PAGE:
By Mark Lum on|
At midnight, September 30, as many political experts predicted, the U.S. government started a partial shutdown of its operations. Nonessential employees woke up to the realization they are will be placed on an unannounced, non-specific furlough. In addition to this, things are getting interesting (and not in a good way) in some European nations, now.
While these developments are not big news to most of us, it does make me wonder how they will impact the industries that we serve. Will oil or natural gas prices spike, causing prime-use generator owners to experience cost overruns? Will our O&G industry clients change their production tactics in response?
A lot of these questions are academic and will be answered over the next few days. To get a handle on how the shutdown impacts our customers in the short term, I did some research. Of 10 key government services immediately impacted by the shutdown (per a USA Today report) only a few have any effect on our customers, and these aren’t critical to services.
Passports: This is perhaps the biggest threat to our customers, many of whom conduct business overseas. The State Department will continue to process passports until it runs out of funds. If you have an employee traveling overseas this fall that does not have a passport, I suggest you to have them apply immediately. At the minimum, there may be processing delays.
E-Verify: This system has shut down, so you won’t be able to check the federal records to verify the legal status of any current or prospective employees at this time.
Work Safety: Federal OSHA inspectors will cease workplace inspections unless there is evidence of imminent danger. So, if your operation is due for an inspection, you have a little extra time to ensure any outstanding compliance issues are handled.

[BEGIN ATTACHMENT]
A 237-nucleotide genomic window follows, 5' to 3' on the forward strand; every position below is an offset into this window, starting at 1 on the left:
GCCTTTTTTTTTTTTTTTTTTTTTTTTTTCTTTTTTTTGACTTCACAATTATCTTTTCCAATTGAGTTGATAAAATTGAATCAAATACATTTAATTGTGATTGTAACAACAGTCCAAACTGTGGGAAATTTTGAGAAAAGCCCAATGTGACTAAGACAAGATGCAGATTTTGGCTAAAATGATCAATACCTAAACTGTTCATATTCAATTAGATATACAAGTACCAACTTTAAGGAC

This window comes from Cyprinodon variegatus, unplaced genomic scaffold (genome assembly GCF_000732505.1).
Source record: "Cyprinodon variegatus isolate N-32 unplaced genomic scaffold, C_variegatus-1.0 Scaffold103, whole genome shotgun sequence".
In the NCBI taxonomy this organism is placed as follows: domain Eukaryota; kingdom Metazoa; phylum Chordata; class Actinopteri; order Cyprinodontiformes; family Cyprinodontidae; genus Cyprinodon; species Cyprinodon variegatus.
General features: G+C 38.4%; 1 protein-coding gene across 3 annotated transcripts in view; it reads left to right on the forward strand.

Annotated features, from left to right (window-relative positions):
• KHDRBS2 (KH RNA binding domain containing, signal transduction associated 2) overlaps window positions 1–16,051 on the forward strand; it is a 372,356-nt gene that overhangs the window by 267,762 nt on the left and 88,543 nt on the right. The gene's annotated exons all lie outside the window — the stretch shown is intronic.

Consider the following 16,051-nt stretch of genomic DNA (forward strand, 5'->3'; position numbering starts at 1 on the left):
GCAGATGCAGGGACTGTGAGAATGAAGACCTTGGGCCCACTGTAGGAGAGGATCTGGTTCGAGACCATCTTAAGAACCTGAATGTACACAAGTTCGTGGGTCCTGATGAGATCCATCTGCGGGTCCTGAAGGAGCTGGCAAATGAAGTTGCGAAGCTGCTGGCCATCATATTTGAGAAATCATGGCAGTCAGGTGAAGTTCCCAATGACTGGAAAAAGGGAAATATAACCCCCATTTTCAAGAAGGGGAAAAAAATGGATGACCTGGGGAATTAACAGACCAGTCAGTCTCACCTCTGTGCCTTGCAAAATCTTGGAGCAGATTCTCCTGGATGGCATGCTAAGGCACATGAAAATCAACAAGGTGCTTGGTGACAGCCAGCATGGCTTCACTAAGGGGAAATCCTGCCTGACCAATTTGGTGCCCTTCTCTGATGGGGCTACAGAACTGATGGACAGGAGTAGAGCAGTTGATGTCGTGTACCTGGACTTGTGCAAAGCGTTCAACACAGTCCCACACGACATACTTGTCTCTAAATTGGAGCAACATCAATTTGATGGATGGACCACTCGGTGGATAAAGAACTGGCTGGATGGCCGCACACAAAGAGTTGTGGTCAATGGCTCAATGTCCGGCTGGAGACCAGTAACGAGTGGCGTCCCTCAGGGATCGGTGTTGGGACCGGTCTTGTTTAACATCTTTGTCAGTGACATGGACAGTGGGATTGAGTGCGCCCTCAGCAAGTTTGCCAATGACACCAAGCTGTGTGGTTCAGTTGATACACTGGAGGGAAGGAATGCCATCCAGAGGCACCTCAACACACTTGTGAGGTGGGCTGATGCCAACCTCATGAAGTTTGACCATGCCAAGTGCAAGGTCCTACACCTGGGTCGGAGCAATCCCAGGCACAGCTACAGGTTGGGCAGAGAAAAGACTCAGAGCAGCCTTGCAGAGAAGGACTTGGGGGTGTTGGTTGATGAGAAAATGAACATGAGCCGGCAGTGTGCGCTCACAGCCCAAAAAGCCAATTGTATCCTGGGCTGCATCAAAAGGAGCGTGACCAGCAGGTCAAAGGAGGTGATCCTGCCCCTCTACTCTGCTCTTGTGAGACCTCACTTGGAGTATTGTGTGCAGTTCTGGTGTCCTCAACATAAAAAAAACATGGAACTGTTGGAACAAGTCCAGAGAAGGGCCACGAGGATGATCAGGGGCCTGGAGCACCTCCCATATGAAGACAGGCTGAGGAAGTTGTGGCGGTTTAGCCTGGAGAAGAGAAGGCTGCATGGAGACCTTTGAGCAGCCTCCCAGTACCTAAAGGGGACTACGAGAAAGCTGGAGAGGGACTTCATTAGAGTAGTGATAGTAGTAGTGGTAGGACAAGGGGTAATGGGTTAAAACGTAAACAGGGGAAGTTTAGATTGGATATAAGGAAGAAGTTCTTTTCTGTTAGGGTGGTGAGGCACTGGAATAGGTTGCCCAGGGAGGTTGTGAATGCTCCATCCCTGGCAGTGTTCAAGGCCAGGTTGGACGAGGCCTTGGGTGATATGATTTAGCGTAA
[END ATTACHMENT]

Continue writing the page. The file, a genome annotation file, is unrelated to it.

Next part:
Taxes: The IRS is suspending operations, as well, so any scheduled audits will be delayed. Corporations―even those who applied for extensions―should have filed by now and will not be affected, but personal-return refunds for extended returns may be delayed.
Of course, experts say a shutdown of even a few days will impact our economic recovery, which isn’t good news for any business or consumer. Government agencies can’t ignore the shutdown, because a federal law makes it a felony to spend taxpayer dollars without an appropriation from Congress.
We’ve had 17 shutdowns since 1977 (per the Congressional Research Service), most of which lasted only a few days or less. Will this one be different? Some experts say it might be, largely because the House of Representatives is so at odds with the Senate and the Oval Office.
Of course, these Representatives―and the President―will continue being paid during this ruckus, while an estimated one million federal employees will not. Maybe that’s the problem we need to address, to prevent this mess in the future.
The government may have dimmed the lights, but we’ll still Power On!